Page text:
On Sunday evening, Canadian pianist Louis Lortie gave one of the best recitals in recent memory on the National Gallery of Art's free concert series (he gave the same program last week in Santa Fe, reviewed by one D. S. Crafts). Lortie has appearances in Washington from time to time, most recently at the National Gallery three years ago, but this was the first time I had heard him play. The program combined three of his strengths -- Liszt, Chopin, and modern music -- executed with overpowering strength and graceful finesse on a gorgeous Fazioli piano loaned to the museum.
It was a gutsy move to open with a piece as technically demanding as Liszt's showy transcription of Wagner's overture to Tannhäuser. Liszt tried to capture as much of Wagner's score as he could, and with that many notes on the page, it is hardly surprising that Lortie may have missed one or two. Still, what was marked in this stunning performance of a viciously difficult work was the orchestral sound, from the booming sound of the Wagnerian brass to the chromatic voluptuousness of the Venus music. A second Liszt selection, the "Vallée d'Obermann" from the first volume of the Années de pèlerinage. The longest piece in that book, "Obermann" is based on an episode in a once-famous, now largely forgetten book by Étienne de Senancour (1770-1846), Oberman (1804). The title character is a Romantic hero, and Liszt typically represents him in a melodic theme that is transformed over the course of the piece, which relates his visionary experience in a valley. The first half is not all that technically challenging, but Lortie showed his extraordinary skill at voicing the complicated harmonic twists around the theme. Lortie's virtuosity was tested again at the end of the piece, when he responded with sweeping, ecstatic gestures in the repeated chord section. This was truly mind-blowing Liszt.
|Lortie on Disc:|
Darkness Visible, Traced Overhead, et al.
In darkness let me dwell, the ground shall sorrow be,In a quasi-pointillistic texture, a shimmering inner voice drips out rapidly but gently repeated notes, while ultra-high notes and bass rumbles pierce the gloom. Once again, Lortie expertly voiced each level of the texture, creating a murky nocturne of the cosmos. Adès has described the second piece on the program, Traced Overhead (1996), the following way (quoted in Danielle DeSwert's program notes):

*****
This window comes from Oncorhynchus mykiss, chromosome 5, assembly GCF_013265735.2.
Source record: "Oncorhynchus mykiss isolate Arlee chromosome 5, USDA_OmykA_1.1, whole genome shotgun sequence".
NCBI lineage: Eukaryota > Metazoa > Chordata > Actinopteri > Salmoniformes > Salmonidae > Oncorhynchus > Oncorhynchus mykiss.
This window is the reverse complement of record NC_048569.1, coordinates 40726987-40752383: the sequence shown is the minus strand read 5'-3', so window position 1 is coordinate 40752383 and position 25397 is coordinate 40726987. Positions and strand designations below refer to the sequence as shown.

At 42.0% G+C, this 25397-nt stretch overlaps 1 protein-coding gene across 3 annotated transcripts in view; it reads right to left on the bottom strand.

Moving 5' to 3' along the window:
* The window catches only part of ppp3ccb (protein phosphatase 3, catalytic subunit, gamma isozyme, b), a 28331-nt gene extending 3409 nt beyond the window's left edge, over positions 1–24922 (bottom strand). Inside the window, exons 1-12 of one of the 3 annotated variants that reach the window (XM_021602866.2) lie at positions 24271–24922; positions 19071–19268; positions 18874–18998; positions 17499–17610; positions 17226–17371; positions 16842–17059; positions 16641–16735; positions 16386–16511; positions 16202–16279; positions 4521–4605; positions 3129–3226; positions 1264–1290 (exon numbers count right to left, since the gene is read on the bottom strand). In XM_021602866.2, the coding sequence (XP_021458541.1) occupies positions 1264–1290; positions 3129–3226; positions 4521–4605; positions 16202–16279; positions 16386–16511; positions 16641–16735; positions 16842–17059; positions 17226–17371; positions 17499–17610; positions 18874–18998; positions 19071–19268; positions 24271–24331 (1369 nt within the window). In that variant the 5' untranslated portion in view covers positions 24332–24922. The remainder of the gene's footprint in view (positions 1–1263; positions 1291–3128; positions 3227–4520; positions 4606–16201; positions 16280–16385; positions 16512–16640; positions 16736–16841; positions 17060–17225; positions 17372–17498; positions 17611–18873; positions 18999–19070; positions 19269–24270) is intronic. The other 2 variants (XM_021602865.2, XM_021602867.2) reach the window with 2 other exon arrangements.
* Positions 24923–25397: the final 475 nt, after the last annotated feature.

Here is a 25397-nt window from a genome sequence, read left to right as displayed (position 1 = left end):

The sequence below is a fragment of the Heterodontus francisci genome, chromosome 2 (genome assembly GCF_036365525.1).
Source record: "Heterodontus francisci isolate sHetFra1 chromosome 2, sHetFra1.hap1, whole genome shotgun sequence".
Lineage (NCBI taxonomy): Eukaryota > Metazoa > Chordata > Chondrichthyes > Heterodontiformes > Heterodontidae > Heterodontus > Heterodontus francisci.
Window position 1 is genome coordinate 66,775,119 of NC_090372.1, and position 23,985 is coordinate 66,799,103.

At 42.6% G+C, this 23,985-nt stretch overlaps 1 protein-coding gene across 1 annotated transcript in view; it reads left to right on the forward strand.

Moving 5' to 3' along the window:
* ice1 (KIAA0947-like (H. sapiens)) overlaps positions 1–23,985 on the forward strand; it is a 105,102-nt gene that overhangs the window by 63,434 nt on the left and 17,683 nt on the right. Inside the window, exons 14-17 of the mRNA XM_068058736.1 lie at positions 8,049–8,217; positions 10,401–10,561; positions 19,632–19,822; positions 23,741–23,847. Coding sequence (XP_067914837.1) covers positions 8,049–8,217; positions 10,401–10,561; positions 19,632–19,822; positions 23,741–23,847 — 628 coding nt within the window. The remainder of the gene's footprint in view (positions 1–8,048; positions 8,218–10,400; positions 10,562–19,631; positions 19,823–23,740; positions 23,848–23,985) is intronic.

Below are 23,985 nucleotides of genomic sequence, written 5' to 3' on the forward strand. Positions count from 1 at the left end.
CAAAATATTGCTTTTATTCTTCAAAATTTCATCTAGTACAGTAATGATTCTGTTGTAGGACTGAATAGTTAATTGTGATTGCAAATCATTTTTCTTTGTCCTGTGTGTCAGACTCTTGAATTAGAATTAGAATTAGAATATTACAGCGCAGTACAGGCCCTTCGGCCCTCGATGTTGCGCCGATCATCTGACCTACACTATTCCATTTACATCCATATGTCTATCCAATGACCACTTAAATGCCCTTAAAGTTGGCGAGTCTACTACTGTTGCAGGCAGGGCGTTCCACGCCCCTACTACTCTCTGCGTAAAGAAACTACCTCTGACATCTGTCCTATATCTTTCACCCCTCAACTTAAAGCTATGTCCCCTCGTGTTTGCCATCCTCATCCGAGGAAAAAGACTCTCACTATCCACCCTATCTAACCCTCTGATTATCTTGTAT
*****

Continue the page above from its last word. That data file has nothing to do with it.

The roof despair to bar all cheerful light from me,
The walls of marble black that moisten'd still shall weep,
My music hellish jarring sounds, to banish friendly sleep.
Thus wedded to my woes, and bedded to my tomb,
O, let me, living, living, die, till death do come.
Imagine a recording device sent up into space, then making a transcription of the data it brought back, in the form of sounds heard above our heads. The three pieces that make up the work describe a journey of increasing distance from earth, and, accordingly, of drastically increasing perceptual length.The three movements describe the regions of space we pass through: Sursum (the leap through the earth's atmosphere), Aetheria (the ether of the outer spheres of the universe), and Chori (the realm of the celestial choirs). It is more dissonant than Darkness Visible in its harmonic fabric, although it shares the composer's fascination with the piano's upper octaves and with strata of sound. For anyone really interested in this composer, there will be a festival devoted to the music of Thomas Adès, Traced Overhead, in March and April 2007 at the Barbican Centre in London, coordinated with the revival of The Tempest at Covent Garden in March.
The recital concluded with two pieces by Chopin, a rhythmically very free rendition of the B major nocturne (op.
Next Sunday at the National Gallery of Art (October 15, 6:30 pm) there will be a free recital by powerhouse soprano Alessandra Marc and pianist David Chapman, a program of French opera arias by Gustave Charpentier and other composers.